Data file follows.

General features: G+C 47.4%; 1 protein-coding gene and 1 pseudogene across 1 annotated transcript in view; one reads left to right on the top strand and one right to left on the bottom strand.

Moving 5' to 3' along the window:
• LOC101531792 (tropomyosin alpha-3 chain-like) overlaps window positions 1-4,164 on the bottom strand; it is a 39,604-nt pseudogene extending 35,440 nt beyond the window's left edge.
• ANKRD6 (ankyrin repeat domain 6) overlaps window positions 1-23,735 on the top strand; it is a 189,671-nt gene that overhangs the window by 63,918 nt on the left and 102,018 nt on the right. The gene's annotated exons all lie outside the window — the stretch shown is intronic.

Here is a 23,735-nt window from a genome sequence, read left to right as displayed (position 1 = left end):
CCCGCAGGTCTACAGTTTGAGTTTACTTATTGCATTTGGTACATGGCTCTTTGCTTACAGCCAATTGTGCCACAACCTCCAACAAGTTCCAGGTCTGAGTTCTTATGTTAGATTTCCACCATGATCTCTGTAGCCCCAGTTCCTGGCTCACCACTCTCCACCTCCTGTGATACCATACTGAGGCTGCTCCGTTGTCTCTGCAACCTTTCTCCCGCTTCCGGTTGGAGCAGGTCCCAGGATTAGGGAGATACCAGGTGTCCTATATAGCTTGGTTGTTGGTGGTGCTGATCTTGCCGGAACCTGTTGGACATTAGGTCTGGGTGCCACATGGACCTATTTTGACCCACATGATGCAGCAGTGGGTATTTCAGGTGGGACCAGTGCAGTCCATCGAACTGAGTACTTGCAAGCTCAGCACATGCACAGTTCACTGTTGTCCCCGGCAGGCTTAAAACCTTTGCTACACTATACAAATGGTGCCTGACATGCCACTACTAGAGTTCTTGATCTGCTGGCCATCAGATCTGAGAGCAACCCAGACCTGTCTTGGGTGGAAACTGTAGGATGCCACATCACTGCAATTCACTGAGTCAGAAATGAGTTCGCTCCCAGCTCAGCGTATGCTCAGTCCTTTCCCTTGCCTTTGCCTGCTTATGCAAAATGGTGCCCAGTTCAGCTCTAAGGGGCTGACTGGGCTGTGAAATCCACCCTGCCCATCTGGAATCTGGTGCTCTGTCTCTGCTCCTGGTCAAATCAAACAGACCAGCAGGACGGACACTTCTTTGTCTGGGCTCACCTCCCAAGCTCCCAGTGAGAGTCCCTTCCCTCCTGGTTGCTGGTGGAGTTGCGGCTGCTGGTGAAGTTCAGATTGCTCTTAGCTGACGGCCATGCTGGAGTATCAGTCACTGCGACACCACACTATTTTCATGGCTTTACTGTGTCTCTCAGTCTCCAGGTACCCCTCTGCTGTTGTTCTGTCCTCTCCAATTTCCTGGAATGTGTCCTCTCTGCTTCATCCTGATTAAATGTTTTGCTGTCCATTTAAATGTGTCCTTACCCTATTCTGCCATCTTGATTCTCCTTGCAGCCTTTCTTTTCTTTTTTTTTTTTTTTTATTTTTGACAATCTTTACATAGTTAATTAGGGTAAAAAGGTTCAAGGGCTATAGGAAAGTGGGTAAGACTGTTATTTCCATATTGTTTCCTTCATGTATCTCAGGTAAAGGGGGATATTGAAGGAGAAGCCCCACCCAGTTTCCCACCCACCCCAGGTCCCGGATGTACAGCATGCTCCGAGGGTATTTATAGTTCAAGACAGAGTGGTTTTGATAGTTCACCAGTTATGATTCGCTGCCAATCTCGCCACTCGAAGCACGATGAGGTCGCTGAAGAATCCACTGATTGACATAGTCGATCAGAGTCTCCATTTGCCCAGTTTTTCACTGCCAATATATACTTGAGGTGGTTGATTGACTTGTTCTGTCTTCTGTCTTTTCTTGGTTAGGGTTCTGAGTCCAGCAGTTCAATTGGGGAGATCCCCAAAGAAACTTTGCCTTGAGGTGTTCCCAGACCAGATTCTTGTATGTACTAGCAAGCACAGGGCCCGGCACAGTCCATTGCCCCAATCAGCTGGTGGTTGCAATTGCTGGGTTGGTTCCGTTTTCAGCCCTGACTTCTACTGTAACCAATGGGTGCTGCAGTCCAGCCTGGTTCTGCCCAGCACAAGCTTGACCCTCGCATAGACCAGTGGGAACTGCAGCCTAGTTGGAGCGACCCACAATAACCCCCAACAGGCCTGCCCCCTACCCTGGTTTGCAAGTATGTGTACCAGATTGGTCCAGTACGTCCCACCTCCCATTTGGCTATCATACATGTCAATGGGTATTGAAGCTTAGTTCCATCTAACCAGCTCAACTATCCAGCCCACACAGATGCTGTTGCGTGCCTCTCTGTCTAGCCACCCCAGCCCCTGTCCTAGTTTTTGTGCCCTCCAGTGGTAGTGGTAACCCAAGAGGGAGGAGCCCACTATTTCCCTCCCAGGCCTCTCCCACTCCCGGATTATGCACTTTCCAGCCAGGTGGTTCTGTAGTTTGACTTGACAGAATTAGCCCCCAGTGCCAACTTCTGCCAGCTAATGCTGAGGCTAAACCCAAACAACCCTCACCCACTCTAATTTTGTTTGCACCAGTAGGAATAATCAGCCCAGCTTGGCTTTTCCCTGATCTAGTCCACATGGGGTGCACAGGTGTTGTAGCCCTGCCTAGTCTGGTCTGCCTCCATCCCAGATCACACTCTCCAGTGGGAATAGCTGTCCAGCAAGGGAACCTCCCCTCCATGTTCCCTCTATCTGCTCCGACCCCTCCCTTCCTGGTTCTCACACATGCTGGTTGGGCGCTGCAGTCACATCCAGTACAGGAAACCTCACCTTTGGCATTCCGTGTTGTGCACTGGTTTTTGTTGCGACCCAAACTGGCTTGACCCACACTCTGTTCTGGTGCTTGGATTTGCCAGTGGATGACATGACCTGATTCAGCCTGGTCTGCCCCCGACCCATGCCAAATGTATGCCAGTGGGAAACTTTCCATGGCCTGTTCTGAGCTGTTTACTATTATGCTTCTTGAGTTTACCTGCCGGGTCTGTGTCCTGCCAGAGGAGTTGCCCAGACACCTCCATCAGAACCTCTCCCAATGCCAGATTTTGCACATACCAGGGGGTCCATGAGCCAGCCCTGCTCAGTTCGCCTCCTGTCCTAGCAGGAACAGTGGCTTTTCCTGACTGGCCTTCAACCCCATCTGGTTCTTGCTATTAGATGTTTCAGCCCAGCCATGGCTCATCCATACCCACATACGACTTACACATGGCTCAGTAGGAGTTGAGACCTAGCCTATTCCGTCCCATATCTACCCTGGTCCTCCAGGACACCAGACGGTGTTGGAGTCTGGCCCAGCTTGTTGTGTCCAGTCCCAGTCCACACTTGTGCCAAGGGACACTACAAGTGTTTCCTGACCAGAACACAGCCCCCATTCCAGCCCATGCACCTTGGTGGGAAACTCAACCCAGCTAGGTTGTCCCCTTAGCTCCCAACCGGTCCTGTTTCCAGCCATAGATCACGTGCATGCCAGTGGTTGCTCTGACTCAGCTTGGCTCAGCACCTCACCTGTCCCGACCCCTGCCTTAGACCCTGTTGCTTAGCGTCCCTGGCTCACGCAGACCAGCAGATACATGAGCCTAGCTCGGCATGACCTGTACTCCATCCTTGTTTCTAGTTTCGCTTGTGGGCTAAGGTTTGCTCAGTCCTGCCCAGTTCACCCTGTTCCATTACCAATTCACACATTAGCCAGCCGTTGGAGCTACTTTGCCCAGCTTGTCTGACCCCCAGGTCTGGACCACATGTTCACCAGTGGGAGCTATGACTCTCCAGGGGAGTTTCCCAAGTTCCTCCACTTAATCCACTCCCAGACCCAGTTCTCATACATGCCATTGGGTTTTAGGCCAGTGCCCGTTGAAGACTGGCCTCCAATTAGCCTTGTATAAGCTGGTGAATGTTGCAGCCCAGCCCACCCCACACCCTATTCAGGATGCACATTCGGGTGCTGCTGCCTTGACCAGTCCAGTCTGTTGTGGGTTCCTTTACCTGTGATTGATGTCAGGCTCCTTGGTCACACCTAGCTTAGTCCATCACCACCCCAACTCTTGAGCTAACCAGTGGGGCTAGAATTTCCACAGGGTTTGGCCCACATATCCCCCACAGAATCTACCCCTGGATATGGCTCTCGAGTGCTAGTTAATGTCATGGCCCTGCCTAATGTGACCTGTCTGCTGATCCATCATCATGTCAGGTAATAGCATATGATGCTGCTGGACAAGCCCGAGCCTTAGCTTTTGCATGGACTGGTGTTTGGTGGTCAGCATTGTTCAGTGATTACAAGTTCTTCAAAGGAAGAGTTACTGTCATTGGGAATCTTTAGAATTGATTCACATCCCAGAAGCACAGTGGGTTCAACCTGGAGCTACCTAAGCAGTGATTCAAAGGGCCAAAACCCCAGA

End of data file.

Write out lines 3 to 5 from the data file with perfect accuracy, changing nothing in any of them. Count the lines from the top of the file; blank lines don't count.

• LOC101531792 (tropomyosin alpha-3 chain-like) overlaps window positions 1-4,164 on the bottom strand; it is a 39,604-nt pseudogene extending 35,440 nt beyond the window's left edge.
• ANKRD6 (ankyrin repeat domain 6) overlaps window positions 1-23,735 on the top strand; it is a 189,671-nt gene that overhangs the window by 63,918 nt on the left and 102,018 nt on the right. The gene's annotated exons all lie outside the window — the stretch shown is intronic.

Here is a 23,735-nt window from a genome sequence, read left to right as displayed (position 1 = left end):